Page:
Days after Houston Texans wide receiver Kenny Stills was arrested and charged with a felony after joining 86 others at a Louisville protest, the Jefferson County Attorney has dismissed the felony charge “in the interest of justice and the promotion of the free exchange of ideas.” The Louisville Courier Journal reported earlier this week that Stills marched alongside dozens to demand action from the Kentucky County Attorney in the ongoing Breonna Taylor case. Taylor’s death at the hands of Louisville Metro Police, who shot and killed the 26-year-old EMT during a no-knock search of her apartment in March, remains a subject of investigation and much public protest.
According to the Courier Journal, Stills was part of a group organized by Until Freedom, a social justice organization, that marched to the home of Kentucky AG Daniel Cameron. The latter has said he has no timetable for concluding an investigation into Taylor’s death, which has been widely touted as another example of racial injustice in the wake of George Floyd’s Memorial Day killing.
Cameron has, however, since endorsed the decision by Jefferson County Attorney Mike O’Connell to drop the felony charge against each of the 87 protesters, including Stills.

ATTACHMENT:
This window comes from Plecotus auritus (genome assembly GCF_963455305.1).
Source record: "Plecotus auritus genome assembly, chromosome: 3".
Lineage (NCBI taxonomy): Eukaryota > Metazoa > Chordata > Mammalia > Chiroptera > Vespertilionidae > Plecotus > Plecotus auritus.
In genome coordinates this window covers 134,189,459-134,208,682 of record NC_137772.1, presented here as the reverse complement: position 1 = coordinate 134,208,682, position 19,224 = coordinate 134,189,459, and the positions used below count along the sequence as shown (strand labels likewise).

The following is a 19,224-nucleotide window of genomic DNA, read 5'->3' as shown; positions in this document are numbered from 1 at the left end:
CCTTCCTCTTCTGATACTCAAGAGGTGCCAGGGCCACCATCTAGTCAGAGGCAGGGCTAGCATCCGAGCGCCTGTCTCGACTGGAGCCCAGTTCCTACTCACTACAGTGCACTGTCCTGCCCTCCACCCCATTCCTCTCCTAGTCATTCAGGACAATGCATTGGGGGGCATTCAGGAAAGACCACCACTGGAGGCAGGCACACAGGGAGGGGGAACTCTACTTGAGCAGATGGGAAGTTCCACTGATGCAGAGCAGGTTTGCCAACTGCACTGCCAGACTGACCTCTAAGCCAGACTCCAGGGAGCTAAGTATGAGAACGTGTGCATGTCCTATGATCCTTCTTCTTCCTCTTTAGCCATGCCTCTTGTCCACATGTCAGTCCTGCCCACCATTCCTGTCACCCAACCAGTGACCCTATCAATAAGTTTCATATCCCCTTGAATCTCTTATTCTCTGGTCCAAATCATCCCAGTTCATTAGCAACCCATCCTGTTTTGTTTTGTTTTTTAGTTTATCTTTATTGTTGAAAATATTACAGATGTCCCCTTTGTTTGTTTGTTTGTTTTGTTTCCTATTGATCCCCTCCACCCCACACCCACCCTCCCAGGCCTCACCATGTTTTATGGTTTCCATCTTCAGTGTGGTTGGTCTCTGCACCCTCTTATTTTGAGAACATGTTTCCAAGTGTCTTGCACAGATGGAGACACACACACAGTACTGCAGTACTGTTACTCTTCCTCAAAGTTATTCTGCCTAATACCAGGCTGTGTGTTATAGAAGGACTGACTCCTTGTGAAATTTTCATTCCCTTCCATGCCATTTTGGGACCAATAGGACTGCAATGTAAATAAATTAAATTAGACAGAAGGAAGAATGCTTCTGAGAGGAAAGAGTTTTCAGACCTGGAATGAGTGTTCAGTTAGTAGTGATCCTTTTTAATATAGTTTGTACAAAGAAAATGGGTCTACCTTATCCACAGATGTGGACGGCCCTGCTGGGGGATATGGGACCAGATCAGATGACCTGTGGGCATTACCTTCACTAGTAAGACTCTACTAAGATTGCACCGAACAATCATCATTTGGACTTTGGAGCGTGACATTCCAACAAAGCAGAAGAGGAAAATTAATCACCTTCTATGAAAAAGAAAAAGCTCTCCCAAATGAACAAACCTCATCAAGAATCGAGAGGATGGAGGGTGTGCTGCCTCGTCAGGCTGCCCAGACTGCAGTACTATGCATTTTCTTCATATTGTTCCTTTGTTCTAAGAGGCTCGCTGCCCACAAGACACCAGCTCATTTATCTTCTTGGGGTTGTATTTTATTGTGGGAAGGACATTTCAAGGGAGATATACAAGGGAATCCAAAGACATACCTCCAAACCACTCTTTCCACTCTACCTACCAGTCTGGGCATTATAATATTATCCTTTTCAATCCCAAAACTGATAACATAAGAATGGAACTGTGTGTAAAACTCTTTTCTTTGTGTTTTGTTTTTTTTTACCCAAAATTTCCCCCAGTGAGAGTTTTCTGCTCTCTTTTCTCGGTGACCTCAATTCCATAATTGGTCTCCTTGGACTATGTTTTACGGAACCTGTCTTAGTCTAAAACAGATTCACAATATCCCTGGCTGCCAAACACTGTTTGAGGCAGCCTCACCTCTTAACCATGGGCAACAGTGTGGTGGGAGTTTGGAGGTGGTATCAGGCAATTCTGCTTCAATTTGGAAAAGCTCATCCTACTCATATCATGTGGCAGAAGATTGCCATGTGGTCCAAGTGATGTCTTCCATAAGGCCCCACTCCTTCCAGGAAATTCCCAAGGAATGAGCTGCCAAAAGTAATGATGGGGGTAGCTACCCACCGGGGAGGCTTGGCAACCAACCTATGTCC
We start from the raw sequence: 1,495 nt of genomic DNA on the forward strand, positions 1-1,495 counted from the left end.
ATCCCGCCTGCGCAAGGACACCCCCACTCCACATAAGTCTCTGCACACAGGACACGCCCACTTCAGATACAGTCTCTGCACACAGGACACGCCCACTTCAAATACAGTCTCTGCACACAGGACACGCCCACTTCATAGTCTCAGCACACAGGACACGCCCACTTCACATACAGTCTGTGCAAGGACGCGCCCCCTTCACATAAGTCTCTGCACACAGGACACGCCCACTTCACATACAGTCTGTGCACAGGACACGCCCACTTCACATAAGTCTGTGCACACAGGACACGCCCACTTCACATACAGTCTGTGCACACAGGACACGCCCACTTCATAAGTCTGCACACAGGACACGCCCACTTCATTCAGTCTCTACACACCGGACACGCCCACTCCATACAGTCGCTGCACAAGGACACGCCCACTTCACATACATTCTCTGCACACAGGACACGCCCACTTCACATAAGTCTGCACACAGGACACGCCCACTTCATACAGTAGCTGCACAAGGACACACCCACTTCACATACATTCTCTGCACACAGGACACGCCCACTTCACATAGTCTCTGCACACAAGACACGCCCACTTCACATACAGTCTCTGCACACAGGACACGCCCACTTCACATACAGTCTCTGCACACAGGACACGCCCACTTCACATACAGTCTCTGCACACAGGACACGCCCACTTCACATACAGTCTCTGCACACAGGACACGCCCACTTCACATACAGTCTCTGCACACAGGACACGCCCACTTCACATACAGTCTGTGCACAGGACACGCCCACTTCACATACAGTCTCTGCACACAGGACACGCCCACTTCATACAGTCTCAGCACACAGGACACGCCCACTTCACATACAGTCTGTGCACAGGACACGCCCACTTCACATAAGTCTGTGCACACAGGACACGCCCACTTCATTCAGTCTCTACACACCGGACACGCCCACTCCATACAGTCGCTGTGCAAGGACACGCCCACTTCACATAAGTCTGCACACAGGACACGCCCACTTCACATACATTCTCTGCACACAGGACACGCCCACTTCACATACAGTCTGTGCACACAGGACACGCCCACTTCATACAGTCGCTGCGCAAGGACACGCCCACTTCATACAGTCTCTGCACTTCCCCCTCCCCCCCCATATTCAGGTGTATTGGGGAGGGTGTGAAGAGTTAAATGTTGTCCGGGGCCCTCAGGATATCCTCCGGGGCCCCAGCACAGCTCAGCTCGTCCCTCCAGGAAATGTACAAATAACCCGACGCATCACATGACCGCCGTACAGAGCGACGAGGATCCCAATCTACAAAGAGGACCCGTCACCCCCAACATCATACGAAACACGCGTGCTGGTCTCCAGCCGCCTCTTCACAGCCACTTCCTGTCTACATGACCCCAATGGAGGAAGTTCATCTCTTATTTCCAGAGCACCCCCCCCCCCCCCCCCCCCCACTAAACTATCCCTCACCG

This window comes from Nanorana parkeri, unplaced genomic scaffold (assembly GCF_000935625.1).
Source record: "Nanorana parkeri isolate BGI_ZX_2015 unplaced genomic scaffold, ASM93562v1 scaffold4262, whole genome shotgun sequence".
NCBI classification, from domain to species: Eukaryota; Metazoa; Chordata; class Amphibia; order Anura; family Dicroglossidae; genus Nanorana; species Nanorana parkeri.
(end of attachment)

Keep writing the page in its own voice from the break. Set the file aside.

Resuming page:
Stills, who’s entering his second season with the Texans, was “entered into the jail’s booking log just before midnight after having been taken into custody earlier in the afternoon,” the Courier Journal’s Lucas Aulbach reported Wednesday.
Stills was charged with intimidating a participant in the legal process, a felony, as well as misdemeanor disorderly conduct and criminal trespass … Stills’ charges mirror those that 86 other protesters who were arrested Tuesday are facing … Those protesters stood and chanted on Cameron’s lawn, and “at (Cameron’s) request, they were trespassed from the property,” LMPD spokesman Lamont Washington said in a statement Tuesday evening. All were given the opportunity to leave before being arrested, Washington added.
The 28-year-old Stills is no stranger to public protest. While playing for the Miami Dolphins from 2015-2018, he became one of the first NFL players to kneel during the national anthem to raise awareness of police brutality, following in the footsteps of former San Francisco 49ers quarterback Colin Kaepernick. He’s remained a regular voice for social change in the NFL since then. He also figures to have the support of Texans coach Bill O’Brien, who’s long championed players’ right to fight for off-field causes and this offseason said he plans to kneel alongside protesting players in 2020.